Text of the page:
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Subjective Knowledge that Object is a “Weapon” Not Required to Convict Federal Prisoner of Violating Contraband Statute

On June 7, 2010, the U.S. Court of Appeals for the Third Circuit affirmed a federal prisoner’s conviction for possessing a weapon while in prison.

Eric Holmes was charged with violating 18 U.S.C. § 1791(Q)(Z) after a utility knife razor blade was discovered taped to the back of his prisoner ID. He was convicted at trial, and sentenced to 24 months.

Holmes argued that he was improperly charged with violating 18 U.S.C. § 1791(Q)(Z) because a utility-knife razor blade is not inherently a weapon. The Court of Appeals, however, rejected his argument, noting that the jury could have reasonably believed the razor blade was a “weapon.”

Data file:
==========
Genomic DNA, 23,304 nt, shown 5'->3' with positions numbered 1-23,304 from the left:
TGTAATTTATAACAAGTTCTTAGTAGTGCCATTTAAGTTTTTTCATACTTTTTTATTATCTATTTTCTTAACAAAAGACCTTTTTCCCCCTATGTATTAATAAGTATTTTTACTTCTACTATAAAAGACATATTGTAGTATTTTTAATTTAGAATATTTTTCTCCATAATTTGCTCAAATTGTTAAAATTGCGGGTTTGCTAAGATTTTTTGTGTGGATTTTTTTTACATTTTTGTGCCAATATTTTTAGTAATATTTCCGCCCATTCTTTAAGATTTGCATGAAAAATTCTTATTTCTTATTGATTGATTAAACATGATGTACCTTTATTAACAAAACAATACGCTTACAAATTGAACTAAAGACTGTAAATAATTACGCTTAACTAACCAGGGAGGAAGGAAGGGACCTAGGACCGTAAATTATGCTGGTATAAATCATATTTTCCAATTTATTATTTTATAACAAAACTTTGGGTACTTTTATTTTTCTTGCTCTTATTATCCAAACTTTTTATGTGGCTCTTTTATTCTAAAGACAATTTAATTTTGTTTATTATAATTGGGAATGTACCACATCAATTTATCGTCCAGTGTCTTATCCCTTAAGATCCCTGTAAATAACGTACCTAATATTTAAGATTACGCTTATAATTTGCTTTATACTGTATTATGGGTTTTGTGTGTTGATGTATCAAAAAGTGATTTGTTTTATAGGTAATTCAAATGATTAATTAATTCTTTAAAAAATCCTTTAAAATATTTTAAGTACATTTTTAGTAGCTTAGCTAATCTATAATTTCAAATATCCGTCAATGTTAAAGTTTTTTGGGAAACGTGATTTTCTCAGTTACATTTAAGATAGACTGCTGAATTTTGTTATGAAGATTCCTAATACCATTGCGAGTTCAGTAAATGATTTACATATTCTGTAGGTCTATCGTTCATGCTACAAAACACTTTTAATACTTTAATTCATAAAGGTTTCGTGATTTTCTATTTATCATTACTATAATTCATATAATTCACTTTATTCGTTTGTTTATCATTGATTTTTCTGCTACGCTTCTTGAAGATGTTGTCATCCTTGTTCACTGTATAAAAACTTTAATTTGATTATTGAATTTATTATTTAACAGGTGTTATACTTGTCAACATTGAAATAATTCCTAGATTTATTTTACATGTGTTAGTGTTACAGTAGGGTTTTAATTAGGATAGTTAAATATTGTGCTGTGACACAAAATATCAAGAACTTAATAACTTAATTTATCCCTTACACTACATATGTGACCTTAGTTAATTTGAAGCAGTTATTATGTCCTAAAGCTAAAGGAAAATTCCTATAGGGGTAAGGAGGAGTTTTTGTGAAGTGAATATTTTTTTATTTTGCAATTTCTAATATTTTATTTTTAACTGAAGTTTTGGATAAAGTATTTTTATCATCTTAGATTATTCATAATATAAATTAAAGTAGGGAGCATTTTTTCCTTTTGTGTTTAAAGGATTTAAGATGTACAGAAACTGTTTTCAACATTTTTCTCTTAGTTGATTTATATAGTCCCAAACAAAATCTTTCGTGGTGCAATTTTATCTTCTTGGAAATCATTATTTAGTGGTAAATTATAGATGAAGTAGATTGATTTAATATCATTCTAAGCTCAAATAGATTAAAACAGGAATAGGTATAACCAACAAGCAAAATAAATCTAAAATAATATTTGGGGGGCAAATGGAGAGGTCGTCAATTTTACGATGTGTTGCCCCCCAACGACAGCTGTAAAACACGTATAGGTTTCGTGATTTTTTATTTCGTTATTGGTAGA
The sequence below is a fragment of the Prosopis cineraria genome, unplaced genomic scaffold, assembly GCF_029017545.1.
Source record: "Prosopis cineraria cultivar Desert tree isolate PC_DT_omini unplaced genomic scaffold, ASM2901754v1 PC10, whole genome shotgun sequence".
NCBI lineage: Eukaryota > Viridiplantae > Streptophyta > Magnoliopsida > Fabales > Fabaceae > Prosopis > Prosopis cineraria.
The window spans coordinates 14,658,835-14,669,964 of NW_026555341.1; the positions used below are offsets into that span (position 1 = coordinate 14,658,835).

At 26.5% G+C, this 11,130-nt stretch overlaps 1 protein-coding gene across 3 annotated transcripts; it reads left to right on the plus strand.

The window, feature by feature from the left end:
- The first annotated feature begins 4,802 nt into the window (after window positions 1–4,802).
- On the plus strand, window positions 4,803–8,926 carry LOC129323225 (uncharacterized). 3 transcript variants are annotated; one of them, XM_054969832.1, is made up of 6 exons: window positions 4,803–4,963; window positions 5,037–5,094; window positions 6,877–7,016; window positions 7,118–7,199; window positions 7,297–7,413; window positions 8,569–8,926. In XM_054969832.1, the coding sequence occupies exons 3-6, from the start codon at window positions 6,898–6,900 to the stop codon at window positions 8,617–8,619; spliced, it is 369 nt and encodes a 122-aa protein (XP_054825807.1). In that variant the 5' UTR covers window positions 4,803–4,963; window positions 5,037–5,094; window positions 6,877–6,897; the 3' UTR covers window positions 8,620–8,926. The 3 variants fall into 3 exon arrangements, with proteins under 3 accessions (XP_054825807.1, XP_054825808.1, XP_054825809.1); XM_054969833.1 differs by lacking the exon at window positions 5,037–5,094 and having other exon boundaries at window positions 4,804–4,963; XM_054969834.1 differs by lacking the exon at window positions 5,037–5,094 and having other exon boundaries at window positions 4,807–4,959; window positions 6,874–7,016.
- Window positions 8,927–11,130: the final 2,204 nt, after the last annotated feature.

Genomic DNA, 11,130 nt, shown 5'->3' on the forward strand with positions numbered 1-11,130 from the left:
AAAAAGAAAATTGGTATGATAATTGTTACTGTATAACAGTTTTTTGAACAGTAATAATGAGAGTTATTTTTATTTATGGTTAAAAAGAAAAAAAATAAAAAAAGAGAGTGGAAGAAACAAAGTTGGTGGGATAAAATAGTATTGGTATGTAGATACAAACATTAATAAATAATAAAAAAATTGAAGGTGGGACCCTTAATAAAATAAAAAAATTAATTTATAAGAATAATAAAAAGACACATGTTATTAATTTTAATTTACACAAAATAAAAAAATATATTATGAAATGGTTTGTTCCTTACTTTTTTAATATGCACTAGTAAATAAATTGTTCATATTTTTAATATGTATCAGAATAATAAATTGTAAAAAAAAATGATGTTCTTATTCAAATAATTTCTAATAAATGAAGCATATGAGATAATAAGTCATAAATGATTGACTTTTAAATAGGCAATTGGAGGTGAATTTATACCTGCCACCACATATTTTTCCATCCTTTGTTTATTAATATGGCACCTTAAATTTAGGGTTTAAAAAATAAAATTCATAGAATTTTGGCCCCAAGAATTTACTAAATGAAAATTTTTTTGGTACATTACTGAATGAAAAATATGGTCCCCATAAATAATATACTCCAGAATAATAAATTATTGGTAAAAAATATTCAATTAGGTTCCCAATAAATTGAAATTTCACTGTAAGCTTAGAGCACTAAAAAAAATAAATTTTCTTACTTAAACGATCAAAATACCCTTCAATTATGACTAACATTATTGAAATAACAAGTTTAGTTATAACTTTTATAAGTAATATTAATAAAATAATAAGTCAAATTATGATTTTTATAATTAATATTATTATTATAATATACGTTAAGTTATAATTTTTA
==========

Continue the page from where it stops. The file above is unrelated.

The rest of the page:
Holmes also argued that the government had failed to prove that he knew the razor blade was a weapon. The statute, the appellate court explained, contained no such requirement, but an element of knowingness was nonetheless implied.

Even requiring “knowing” possession of the weapon, the Court of Appeals held that the government had met its burden. The “knowing” element was satisfied in Holmes’ case because razor blades are known by prisoners to be prohibited objects. The “knowing” element required by the statute does not require the government to prove the defendant subjectively knew the prohibited objective was a weapon.

The judgment of the district court was accordingly affirmed. See: United States v. Holmes, 607 F.3d 332 (3rd Cir. 2010).

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Related legal case

United States v. Holmes